By Jared Newman | Tuesday, September 7, 2010 at 9:49 am
Last week, I wrote a story for PC World about Gmail’s priority inbox feature, which flags unread messages as important depending on previous interactions and other cues. My hope was that the same idea — algorithmic sifting of the web’s information overload — would find its way to other services like social networking and RSS feeds.
Turns out, there’s a free app for that. It’s called My6sense, and it launched today for Android phones, though it’s been available in the iPhone App Store since last year.
My6sense connects with Twitter, Facebook, Google Buzz (in Android only, for now) and RSS feeds, and tries to display the most interesting content on top. At first, the selection is a crapshoot, picking out stories and status updates that are getting a lot of responses. Over time, the app digs through everything you click on to determine your favorite publications, authors, keywords and topics. It also considers how long you spend reading a particular story, separating skimmed articles from ones that hold your attention.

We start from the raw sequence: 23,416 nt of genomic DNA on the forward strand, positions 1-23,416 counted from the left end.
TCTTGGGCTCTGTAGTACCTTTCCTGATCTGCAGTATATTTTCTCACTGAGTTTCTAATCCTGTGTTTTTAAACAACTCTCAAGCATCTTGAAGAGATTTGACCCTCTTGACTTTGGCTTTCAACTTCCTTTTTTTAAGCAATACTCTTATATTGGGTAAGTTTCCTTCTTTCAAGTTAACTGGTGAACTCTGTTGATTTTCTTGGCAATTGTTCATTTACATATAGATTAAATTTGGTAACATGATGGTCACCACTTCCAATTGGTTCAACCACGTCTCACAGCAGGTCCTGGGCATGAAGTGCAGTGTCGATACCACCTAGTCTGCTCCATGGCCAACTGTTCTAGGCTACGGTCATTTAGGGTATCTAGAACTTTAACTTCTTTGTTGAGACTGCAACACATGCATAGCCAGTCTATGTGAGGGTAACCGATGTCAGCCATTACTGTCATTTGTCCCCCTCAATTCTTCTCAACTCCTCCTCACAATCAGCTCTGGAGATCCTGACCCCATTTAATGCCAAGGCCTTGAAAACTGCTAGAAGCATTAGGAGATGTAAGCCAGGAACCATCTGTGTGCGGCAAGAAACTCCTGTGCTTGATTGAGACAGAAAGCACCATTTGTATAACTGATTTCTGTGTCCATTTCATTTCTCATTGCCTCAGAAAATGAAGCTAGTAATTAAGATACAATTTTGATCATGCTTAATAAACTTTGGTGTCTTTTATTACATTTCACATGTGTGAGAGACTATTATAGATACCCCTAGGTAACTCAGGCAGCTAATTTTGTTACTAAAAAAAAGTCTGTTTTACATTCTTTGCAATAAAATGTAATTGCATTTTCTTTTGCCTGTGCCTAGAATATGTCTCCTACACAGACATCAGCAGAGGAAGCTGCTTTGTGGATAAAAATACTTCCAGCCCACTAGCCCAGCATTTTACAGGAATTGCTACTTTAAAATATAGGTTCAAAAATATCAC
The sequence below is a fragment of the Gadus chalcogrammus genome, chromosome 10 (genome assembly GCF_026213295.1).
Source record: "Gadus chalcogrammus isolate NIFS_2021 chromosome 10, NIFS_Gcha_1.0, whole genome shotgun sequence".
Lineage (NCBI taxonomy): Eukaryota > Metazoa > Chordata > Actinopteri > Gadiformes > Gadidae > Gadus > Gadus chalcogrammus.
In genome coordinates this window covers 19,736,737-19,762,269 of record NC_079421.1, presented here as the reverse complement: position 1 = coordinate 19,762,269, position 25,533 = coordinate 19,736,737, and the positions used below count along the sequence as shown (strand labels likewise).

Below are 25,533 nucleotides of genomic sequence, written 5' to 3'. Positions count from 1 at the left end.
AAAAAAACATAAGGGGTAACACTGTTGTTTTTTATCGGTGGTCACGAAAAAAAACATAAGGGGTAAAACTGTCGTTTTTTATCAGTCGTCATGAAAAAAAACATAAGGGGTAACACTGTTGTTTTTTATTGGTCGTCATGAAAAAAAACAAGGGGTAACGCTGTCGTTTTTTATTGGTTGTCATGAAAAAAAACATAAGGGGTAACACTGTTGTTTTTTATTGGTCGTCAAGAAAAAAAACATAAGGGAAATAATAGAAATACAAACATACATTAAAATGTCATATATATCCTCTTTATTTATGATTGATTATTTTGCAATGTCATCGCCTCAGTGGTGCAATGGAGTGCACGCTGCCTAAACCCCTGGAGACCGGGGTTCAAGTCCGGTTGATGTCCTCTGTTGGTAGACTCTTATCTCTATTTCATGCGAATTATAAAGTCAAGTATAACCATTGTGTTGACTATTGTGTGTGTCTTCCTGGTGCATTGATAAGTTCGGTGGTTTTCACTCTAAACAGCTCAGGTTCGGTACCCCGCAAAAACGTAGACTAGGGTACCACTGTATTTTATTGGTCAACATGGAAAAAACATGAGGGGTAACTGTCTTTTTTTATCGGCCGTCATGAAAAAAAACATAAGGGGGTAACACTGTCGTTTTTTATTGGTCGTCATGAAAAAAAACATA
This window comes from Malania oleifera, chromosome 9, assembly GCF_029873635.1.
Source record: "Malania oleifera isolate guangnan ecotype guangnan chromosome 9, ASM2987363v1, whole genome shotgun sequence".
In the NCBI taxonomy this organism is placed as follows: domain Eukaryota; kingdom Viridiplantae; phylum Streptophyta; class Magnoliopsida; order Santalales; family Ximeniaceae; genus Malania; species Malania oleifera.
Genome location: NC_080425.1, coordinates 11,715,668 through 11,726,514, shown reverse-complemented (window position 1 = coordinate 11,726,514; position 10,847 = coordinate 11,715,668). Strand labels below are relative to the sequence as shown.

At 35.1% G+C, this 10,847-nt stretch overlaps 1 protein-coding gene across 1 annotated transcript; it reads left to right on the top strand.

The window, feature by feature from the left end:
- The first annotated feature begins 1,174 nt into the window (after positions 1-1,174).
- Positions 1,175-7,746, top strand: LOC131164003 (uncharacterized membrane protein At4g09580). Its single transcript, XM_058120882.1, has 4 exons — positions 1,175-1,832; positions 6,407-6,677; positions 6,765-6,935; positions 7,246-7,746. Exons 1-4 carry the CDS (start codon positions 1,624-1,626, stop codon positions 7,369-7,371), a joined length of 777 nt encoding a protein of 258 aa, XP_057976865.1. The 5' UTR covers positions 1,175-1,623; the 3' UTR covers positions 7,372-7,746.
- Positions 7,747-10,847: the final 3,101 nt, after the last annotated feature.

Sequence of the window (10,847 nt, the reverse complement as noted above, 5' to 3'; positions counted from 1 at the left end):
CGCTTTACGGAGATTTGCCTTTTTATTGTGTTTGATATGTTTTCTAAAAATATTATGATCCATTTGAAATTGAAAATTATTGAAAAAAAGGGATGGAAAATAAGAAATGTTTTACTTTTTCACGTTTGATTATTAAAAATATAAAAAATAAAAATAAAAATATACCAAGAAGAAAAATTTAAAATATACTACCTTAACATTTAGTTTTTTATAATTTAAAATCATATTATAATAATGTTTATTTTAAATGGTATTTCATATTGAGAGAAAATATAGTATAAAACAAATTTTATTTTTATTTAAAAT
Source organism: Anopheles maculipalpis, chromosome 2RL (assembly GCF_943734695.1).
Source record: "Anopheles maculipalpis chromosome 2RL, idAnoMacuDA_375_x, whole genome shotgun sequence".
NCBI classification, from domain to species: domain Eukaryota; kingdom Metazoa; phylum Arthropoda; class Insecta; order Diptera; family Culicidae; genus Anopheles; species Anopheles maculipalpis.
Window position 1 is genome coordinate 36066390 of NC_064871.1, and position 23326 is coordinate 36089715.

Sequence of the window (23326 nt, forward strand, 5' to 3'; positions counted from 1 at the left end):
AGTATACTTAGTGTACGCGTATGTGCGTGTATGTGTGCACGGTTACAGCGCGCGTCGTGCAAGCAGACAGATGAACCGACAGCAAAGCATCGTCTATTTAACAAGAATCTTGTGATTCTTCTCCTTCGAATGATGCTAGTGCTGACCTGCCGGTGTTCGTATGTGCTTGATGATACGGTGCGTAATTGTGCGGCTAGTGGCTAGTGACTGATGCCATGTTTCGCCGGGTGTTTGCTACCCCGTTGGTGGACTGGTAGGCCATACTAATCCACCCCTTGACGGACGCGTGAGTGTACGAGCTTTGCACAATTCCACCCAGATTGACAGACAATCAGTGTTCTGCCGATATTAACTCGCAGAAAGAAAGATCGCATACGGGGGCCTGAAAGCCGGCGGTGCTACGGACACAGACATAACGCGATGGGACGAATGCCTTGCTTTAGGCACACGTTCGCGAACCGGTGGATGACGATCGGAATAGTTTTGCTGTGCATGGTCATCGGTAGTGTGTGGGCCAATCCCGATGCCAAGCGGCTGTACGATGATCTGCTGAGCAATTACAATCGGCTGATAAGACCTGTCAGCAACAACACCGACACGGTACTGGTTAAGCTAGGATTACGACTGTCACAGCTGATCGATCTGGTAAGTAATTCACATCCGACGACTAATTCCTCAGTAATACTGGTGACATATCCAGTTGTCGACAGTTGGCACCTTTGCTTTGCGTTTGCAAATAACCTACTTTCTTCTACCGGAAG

I haven’t used My6sense enough to get past the initial stages of randomness, but already I can tell that the app is throwing away some insubstantial news articles and Tweets about breakfast. Even when you command My6sense to include status updates that don’t have links, it still puts a heavy emphasis on link Tweets.
This is clearly a consumption tool; you can share stories, but can’t post any original content to Facebook or Twitter from the app. In that regard, I see My6sense as part of the new breed of apps and services that distill social networking into pure content curation. But while Flipboard and paper.li rely on other people to pick the best stories, My6sense trusts the process to a computer algorithm. Which system works better is, fortunately, still left for humans to decide.